11. 11. GxE for Conduct Disorder <ul><li>This twin study found that childhood physical maltreatment led to antisocial behavior and/or conduct disorder most consistently among genetically vulnerable children. </li></ul><ul><li>Did not measure any specific genotype. </li></ul>Jaffee et. al., 2005
  12. 12. MAOA Gene and Child Abuse <ul><li>This is the study mentioned earlier in lecture. </li></ul><ul><li>Found a specific gene relating child abuse to adult aggression: low- vs. high-activity MAOA genes. </li></ul><ul><li>MAOA genes affect function of 5-HT, norepinephrine and dopamine. </li></ul><ul><li>85% of maltreated males with low-activity MAOA gene developed antisocial behavior. </li></ul>Caspi et. al., 2002
  13. 13. MAOA Genes and Sex <ul><li>MAOA gene located on the X chromosome, so females are less likely to have only low-activity copies of the MAOA gene. </li></ul><ul><li>Maltreated girls with a low-activity gene were more likely to develop conduct disorder, so MAOA could also exert a protective influence in females. </li></ul><ul><li>This could partially explain the sex difference in aggression: females are more likely to have at least one copy of the protective high-activity MAOA gene and thus less likely to have the aggression-linked GxE of maltreatment and low-activity MAOA genes. </li></ul>Caspi et. al., 2002
  14. 14. Limits of Child Effects <ul><li>Children’s genetically influenced behavior elicits corporal punishment from adults, but not physical abuse. </li></ul><ul><li>Rules out the possibility that the relationship between conduct problems and maltreatment is due to genetic child effects. </li></ul><ul><li>In other words, it rules out the possibility of an active gene-environment correlation and confirms that this is a true GxE interaction. </li></ul>Jaffee et. al., 2004
  15. 15. Putting them all together… <ul><li>Combined, these studies provide evidence for two kinds of GxE interactions: </li></ul><ul><li>First, a GxE leading to aggressive behavior, through the effects of genotype and childhood maltreatment </li></ul><ul><li>Second, a GxE leading to changes in the functioning of important neurotransmitters that have been shown to affect aggression. </li></ul><ul><li>These articles this provide strong evidence for the belief that inappropriate aggression in humans is often caused by a GxE interaction. </li></ul>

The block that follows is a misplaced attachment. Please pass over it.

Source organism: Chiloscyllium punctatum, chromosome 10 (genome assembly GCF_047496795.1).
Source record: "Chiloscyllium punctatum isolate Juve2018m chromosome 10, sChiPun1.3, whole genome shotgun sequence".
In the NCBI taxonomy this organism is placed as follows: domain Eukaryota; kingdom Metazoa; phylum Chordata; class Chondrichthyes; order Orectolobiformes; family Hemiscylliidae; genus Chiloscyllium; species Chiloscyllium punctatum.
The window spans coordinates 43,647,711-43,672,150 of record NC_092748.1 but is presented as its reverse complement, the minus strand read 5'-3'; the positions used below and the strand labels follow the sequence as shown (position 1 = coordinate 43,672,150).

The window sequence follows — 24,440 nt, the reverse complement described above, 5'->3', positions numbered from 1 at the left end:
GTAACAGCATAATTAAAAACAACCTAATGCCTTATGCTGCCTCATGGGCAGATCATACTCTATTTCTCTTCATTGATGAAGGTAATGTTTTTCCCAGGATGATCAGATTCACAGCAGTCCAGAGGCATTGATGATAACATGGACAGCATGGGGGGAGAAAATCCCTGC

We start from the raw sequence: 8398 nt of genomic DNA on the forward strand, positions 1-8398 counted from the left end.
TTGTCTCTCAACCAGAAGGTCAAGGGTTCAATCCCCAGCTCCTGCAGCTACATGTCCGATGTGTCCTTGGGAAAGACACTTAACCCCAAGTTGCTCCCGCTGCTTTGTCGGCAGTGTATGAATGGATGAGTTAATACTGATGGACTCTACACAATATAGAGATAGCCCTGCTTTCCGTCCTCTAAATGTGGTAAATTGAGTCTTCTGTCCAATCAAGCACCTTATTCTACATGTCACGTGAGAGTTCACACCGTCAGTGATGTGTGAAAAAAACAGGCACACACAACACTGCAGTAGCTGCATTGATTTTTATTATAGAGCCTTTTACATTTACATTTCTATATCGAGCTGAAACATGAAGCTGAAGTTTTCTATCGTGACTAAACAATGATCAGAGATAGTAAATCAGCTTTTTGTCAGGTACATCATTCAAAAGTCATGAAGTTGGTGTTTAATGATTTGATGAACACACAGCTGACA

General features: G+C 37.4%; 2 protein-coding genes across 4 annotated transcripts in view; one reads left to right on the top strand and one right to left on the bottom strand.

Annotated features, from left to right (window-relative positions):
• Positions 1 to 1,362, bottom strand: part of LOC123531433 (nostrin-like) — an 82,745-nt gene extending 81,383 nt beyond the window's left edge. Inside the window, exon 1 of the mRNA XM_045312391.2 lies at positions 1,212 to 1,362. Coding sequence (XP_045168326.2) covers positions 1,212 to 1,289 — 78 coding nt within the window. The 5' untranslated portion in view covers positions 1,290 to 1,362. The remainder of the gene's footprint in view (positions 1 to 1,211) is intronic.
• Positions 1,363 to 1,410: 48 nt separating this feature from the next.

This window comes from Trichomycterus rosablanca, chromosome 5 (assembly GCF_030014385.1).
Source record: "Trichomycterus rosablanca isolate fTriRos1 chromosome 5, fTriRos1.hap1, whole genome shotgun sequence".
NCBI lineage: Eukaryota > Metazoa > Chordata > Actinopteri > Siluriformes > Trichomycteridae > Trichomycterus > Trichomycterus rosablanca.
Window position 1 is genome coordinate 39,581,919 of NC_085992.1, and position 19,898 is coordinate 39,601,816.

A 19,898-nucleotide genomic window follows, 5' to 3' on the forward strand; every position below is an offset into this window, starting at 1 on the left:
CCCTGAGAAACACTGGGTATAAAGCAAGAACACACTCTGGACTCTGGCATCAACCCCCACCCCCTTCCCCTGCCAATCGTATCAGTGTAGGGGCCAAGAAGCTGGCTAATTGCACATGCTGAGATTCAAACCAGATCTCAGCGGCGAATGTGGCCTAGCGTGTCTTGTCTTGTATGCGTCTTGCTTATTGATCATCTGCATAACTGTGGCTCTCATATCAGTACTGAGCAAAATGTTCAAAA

16. 16. Why GxE is better <ul><li>Many studies that find either genetic or environmental influences cannot be replicated consistently </li></ul><ul><li>This could be evidence of a GxE interaction, and differential exposure to genetic or environmental risk factors in different samples. </li></ul>
  17. 17. Why GxE is better <ul><li>The search for specific genes that influence behavior is more likely to be successful if environmental interactions are accounted for, rather than only looking for direct gene effects. </li></ul><ul><li>Studies might fail to find correlations between genes and behaviors because they do not look for interactions. </li></ul>
  18. 18. Why GxE is better <ul><li>GxE findings are causal and often more predictive than gene or environment alone. </li></ul><ul><li>GxE findings present a more complete picture of the causes of psychology disorders and symptoms of disorders. </li></ul><ul><li>GxE findings can be more useful for identifying at-risk populations and intervening with treatment. </li></ul>
  19. 19. <ul><li>Ignoring nurture can prevent geneticists from understanding nature, and…. </li></ul>Ignoring nature can prevent sociologists and social psychologists form understanding nurture.

×